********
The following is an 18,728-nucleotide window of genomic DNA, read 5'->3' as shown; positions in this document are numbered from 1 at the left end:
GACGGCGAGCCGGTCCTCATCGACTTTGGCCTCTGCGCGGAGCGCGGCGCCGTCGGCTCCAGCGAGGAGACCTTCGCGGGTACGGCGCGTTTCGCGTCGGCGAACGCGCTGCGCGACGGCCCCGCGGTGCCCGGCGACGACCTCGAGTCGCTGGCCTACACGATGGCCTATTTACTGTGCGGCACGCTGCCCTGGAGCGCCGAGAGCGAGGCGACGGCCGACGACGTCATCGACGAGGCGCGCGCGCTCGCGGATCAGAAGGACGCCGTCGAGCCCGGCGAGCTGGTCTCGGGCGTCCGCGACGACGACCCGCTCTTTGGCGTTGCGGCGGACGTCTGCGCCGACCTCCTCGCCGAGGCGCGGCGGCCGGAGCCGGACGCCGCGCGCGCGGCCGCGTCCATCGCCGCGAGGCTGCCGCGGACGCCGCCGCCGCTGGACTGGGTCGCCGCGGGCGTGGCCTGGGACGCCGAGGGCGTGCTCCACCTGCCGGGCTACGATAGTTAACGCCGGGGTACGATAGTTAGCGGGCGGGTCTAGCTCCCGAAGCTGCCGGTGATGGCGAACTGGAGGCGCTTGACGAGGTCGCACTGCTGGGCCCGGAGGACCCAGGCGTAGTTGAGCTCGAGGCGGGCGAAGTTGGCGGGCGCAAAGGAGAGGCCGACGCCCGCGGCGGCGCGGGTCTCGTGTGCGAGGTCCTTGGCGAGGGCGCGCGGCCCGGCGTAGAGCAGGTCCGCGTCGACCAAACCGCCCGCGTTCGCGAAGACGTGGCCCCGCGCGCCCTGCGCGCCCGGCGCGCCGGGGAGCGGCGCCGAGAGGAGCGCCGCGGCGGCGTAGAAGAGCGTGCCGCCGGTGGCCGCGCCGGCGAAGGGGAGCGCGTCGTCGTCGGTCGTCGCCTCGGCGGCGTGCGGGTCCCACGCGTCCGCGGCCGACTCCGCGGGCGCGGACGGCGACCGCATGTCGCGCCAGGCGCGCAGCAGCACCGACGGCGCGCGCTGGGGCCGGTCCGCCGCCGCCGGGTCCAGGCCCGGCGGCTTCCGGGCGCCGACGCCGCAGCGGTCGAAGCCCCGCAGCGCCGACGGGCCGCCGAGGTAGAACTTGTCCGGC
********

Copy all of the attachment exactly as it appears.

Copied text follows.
The following is an 18,728-nucleotide window of genomic DNA, read 5'->3' as shown; positions in this document are numbered from 1 at the left end:
GACGGCGAGCCGGTCCTCATCGACTTTGGCCTCTGCGCGGAGCGCGGCGCCGTCGGCTCCAGCGAGGAGACCTTCGCGGGTACGGCGCGTTTCGCGTCGGCGAACGCGCTGCGCGACGGCCCCGCGGTGCCCGGCGACGACCTCGAGTCGCTGGCCTACACGATGGCCTATTTACTGTGCGGCACGCTGCCCTGGAGCGCCGAGAGCGAGGCGACGGCCGACGACGTCATCGACGAGGCGCGCGCGCTCGCGGATCAGAAGGACGCCGTCGAGCCCGGCGAGCTGGTCTCGGGCGTCCGCGACGACGACCCGCTCTTTGGCGTTGCGGCGGACGTCTGCGCCGACCTCCTCGCCGAGGCGCGGCGGCCGGAGCCGGACGCCGCGCGCGCGGCCGCGTCCATCGCCGCGAGGCTGCCGCGGACGCCGCCGCCGCTGGACTGGGTCGCCGCGGGCGTGGCCTGGGACGCCGAGGGCGTGCTCCACCTGCCGGGCTACGATAGTTAACGCCGGGGTACGATAGTTAGCGGGCGGGTCTAGCTCCCGAAGCTGCCGGTGATGGCGAACTGGAGGCGCTTGACGAGGTCGCACTGCTGGGCCCGGAGGACCCAGGCGTAGTTGAGCTCGAGGCGGGCGAAGTTGGCGGGCGCAAAGGAGAGGCCGACGCCCGCGGCGGCGCGGGTCTCGTGTGCGAGGTCCTTGGCGAGGGCGCGCGGCCCGGCGTAGAGCAGGTCCGCGTCGACCAAACCGCCCGCGTTCGCGAAGACGTGGCCCCGCGCGCCCTGCGCGCCCGGCGCGCCGGGGAGCGGCGCCGAGAGGAGCGCCGCGGCGGCGTAGAAGAGCGTGCCGCCGGTGGCCGCGCCGGCGAAGGGGAGCGCGTCGTCGTCGGTCGTCGCCTCGGCGGCGTGCGGGTCCCACGCGTCCGCGGCCGACTCCGCGGGCGCGGACGGCGACCGCATGTCGCGCCAGGCGCGCAGCAGCACCGACGGCGCGCGCTGGGGCCGGTCCGCCGCCGCCGGGTCCAGGCCCGGCGGCTTCCGGGCGCCGACGCCGCAGCGGTCGAAGCCCCGCAGCGCCGACGGGCCGCCGAGGTAGAACTTGTCCGGC